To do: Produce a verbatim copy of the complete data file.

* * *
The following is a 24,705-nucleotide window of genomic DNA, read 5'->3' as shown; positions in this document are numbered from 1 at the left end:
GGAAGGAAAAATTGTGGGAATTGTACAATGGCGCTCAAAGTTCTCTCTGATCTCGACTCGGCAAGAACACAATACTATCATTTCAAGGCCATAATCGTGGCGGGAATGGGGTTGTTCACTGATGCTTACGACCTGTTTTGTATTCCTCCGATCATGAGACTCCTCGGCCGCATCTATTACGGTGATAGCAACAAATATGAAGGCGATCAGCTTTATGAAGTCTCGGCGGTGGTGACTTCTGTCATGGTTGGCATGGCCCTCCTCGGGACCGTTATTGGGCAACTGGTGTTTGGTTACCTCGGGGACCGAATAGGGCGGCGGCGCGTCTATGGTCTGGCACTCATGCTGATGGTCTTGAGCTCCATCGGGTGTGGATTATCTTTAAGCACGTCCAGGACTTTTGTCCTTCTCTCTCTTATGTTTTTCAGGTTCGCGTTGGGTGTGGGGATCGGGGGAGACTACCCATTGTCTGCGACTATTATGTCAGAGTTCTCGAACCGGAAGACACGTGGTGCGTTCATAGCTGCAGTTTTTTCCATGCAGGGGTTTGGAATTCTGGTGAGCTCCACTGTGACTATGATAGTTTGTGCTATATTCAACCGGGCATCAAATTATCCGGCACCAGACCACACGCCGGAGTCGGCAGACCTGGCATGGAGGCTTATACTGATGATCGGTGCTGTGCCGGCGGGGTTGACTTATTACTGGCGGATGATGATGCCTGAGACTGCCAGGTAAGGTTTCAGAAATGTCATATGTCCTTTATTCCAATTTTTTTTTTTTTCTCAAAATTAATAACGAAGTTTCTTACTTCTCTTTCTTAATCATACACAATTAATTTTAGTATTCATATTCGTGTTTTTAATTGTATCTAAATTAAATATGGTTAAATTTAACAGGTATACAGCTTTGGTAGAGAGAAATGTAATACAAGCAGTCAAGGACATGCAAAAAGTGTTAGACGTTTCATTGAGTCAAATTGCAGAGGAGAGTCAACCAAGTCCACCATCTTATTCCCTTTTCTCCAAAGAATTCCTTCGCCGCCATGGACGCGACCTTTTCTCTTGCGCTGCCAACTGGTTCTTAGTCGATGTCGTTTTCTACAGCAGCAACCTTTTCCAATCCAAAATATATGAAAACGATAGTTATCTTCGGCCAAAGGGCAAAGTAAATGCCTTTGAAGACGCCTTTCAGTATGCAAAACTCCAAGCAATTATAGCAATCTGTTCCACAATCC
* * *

The following is a 24,705-nucleotide window of genomic DNA, read 5'->3' as shown; positions in this document are numbered from 1 at the left end:
GGAAGGAAAAATTGTGGGAATTGTACAATGGCGCTCAAAGTTCTCTCTGATCTCGACTCGGCAAGAACACAATACTATCATTTCAAGGCCATAATCGTGGCGGGAATGGGGTTGTTCACTGATGCTTACGACCTGTTTTGTATTCCTCCGATCATGAGACTCCTCGGCCGCATCTATTACGGTGATAGCAACAAATATGAAGGCGATCAGCTTTATGAAGTCTCGGCGGTGGTGACTTCTGTCATGGTTGGCATGGCCCTCCTCGGGACCGTTATTGGGCAACTGGTGTTTGGTTACCTCGGGGACCGAATAGGGCGGCGGCGCGTCTATGGTCTGGCACTCATGCTGATGGTCTTGAGCTCCATCGGGTGTGGATTATCTTTAAGCACGTCCAGGACTTTTGTCCTTCTCTCTCTTATGTTTTTCAGGTTCGCGTTGGGTGTGGGGATCGGGGGAGACTACCCATTGTCTGCGACTATTATGTCAGAGTTCTCGAACCGGAAGACACGTGGTGCGTTCATAGCTGCAGTTTTTTCCATGCAGGGGTTTGGAATTCTGGTGAGCTCCACTGTGACTATGATAGTTTGTGCTATATTCAACCGGGCATCAAATTATCCGGCACCAGACCACACGCCGGAGTCGGCAGACCTGGCATGGAGGCTTATACTGATGATCGGTGCTGTGCCGGCGGGGTTGACTTATTACTGGCGGATGATGATGCCTGAGACTGCCAGGTAAGGTTTCAGAAATGTCATATGTCCTTTATTCCAATTTTTTTTTTTTTCTCAAAATTAATAACGAAGTTTCTTACTTCTCTTTCTTAATCATACACAATTAATTTTAGTATTCATATTCGTGTTTTTAATTGTATCTAAATTAAATATGGTTAAATTTAACAGGTATACAGCTTTGGTAGAGAGAAATGTAATACAAGCAGTCAAGGACATGCAAAAAGTGTTAGACGTTTCATTGAGTCAAATTGCAGAGGAGAGTCAACCAAGTCCACCATCTTATTCCCTTTTCTCCAAAGAATTCCTTCGCCGCCATGGACGCGACCTTTTCTCTTGCGCTGCCAACTGGTTCTTAGTCGATGTCGTTTTCTACAGCAGCAACCTTTTCCAATCCAAAATATATGAAAACGATAGTTATCTTCGGCCAAAGGGCAAAGTAAATGCCTTTGAAGACGCCTTTCAGTATGCAAAACTCCAAGCAATTATAGCAATCTGTTCCACAATCC